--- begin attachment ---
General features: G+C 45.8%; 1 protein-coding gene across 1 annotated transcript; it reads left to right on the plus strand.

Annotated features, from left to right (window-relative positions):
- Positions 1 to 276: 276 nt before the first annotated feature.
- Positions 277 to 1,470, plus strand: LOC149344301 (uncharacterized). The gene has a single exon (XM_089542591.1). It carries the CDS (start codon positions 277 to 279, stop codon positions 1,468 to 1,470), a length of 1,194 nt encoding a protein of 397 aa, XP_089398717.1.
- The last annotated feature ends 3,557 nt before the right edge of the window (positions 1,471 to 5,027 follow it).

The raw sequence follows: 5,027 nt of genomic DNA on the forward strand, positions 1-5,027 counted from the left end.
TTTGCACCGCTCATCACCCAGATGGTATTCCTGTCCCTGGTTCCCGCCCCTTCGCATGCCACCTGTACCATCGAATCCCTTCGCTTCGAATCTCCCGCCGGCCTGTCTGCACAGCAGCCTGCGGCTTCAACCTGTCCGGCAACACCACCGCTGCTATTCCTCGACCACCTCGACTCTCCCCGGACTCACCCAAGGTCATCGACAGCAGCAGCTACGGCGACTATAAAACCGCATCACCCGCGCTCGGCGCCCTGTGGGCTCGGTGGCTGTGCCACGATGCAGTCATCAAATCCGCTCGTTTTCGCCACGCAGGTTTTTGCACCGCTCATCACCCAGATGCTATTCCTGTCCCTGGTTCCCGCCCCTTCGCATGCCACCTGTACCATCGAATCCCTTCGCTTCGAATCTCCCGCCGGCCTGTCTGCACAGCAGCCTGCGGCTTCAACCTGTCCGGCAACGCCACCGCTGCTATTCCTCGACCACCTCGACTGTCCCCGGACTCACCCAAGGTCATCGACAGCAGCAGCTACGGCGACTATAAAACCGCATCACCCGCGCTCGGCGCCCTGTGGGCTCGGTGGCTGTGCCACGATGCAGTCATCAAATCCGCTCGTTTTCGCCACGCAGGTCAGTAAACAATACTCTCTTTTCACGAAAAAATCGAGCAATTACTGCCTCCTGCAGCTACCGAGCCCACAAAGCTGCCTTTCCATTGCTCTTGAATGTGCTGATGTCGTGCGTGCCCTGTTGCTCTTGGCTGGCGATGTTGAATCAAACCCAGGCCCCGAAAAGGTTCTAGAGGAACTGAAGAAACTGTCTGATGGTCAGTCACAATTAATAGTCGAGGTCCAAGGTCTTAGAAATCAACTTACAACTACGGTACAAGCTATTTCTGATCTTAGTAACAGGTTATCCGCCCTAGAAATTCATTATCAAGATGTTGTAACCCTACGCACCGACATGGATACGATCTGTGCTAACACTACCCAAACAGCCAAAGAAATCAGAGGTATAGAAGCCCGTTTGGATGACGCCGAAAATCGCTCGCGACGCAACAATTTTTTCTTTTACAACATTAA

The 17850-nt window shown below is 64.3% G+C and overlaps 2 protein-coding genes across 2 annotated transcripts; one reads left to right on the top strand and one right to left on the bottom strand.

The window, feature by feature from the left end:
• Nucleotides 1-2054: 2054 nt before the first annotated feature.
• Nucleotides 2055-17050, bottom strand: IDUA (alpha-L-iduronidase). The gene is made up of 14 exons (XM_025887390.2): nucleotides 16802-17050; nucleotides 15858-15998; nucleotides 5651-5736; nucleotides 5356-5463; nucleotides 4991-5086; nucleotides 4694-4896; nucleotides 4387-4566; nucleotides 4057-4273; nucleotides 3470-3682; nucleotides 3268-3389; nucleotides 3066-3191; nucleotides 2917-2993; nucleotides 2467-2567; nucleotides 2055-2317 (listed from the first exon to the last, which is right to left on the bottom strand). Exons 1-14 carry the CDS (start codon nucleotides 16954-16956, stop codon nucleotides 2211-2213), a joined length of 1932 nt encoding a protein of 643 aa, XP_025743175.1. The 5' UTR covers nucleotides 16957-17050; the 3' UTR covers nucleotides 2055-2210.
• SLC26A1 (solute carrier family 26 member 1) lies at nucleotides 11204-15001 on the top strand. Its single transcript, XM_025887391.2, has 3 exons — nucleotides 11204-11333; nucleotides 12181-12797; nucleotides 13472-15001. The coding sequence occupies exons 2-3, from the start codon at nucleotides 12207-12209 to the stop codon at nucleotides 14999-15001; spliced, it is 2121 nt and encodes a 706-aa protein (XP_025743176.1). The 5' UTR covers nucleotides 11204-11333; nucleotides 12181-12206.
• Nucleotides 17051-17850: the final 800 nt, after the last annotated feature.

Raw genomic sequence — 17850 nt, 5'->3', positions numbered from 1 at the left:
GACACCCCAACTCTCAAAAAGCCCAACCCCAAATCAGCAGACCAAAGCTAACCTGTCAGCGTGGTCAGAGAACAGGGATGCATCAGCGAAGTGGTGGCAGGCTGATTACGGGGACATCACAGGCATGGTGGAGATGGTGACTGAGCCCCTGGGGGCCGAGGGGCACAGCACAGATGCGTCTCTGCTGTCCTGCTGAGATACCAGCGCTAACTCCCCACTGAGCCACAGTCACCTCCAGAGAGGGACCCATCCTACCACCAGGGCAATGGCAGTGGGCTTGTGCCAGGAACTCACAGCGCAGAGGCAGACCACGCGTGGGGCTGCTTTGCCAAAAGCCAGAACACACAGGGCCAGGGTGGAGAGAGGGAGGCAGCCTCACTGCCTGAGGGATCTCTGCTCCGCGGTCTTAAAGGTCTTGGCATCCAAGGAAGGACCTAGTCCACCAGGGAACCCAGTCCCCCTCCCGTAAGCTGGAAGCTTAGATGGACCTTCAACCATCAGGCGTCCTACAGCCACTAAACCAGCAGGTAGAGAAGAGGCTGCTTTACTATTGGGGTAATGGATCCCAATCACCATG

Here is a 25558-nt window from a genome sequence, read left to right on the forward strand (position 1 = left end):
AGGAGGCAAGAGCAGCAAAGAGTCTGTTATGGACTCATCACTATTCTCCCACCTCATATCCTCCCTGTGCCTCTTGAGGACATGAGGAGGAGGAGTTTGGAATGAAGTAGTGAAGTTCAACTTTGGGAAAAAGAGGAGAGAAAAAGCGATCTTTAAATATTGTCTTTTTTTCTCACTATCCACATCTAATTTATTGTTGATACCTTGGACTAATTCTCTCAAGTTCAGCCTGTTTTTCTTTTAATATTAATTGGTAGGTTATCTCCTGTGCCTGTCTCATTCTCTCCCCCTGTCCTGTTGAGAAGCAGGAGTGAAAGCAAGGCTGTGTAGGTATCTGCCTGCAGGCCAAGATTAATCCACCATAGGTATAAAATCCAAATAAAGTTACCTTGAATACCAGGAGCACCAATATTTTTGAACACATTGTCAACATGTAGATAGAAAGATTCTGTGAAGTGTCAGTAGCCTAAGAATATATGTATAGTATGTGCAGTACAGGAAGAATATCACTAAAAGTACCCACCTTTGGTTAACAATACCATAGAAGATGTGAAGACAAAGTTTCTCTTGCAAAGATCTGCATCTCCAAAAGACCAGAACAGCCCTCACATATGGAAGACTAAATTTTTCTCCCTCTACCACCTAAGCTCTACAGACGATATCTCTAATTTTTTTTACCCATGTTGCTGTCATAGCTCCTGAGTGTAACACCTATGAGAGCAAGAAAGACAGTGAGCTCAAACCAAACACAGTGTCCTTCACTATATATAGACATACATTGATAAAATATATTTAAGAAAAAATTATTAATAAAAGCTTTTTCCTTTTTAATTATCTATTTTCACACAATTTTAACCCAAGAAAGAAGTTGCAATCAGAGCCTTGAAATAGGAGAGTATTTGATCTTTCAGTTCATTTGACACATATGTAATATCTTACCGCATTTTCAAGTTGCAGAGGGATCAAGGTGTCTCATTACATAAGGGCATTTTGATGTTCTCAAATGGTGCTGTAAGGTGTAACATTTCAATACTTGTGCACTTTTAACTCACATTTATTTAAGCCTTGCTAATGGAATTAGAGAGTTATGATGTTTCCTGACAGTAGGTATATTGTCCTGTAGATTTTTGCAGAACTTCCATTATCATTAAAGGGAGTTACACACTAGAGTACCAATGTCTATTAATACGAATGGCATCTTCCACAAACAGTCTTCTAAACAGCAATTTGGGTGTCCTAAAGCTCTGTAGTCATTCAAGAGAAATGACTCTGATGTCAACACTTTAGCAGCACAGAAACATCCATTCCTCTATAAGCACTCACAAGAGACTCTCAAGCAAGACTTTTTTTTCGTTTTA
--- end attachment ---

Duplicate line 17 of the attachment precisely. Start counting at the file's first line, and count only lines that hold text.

AGGAGGCAAGAGCAGCAAAGAGTCTGTTATGGACTCATCACTATTCTCCCACCTCATATCCTCCCTGTGCCTCTTGAGGACATGAGGAGGAGGAGTTTGGAATGAAGTAGTGAAGTTCAACTTTGGGAAAAAGAGGAGAGAAAAAGCGATCTTTAAATATTGTCTTTTTTTCTCACTATCCACATCTAATTTATTGTTGATACCTTGGACTAATTCTCTCAAGTTCAGCCTGTTTTTCTTTTAATATTAATTGGTAGGTTATCTCCTGTGCCTGTCTCATTCTCTCCCCCTGTCCTGTTGAGAAGCAGGAGTGAAAGCAAGGCTGTGTAGGTATCTGCCTGCAGGCCAAGATTAATCCACCATAGGTATAAAATCCAAATAAAGTTACCTTGAATACCAGGAGCACCAATATTTTTGAACACATTGTCAACATGTAGATAGAAAGATTCTGTGAAGTGTCAGTAGCCTAAGAATATATGTATAGTATGTGCAGTACAGGAAGAATATCACTAAAAGTACCCACCTTTGGTTAACAATACCATAGAAGATGTGAAGACAAAGTTTCTCTTGCAAAGATCTGCATCTCCAAAAGACCAGAACAGCCCTCACATATGGAAGACTAAATTTTTCTCCCTCTACCACCTAAGCTCTACAGACGATATCTCTAATTTTTTTTACCCATGTTGCTGTCATAGCTCCTGAGTGTAACACCTATGAGAGCAAGAAAGACAGTGAGCTCAAACCAAACACAGTGTCCTTCACTATATATAGACATACATTGATAAAATATATTTAAGAAAAAATTATTAATAAAAGCTTTTTCCTTTTTAATTATCTATTTTCACACAATTTTAACCCAAGAAAGAAGTTGCAATCAGAGCCTTGAAATAGGAGAGTATTTGATCTTTCAGTTCATTTGACACATATGTAATATCTTACCGCATTTTCAAGTTGCAGAGGGATCAAGGTGTCTCATTACATAAGGGCATTTTGATGTTCTCAAATGGTGCTGTAAGGTGTAACATTTCAATACTTGTGCACTTTTAACTCACATTTATTTAAGCCTTGCTAATGGAATTAGAGAGTTATGATGTTTCCTGACAGTAGGTATATTGTCCTGTAGATTTTTGCAGAACTTCCATTATCATTAAAGGGAGTTACACACTAGAGTACCAATGTCTATTAATACGAATGGCATCTTCCACAAACAGTCTTCTAAACAGCAATTTGGGTGTCCTAAAGCTCTGTAGTCATTCAAGAGAAATGACTCTGATGTCAACACTTTAGCAGCACAGAAACATCCATTCCTCTATAAGCACTCACAAGAGACTCTCAAGCAAGACTTTTTTTTCGTTTTA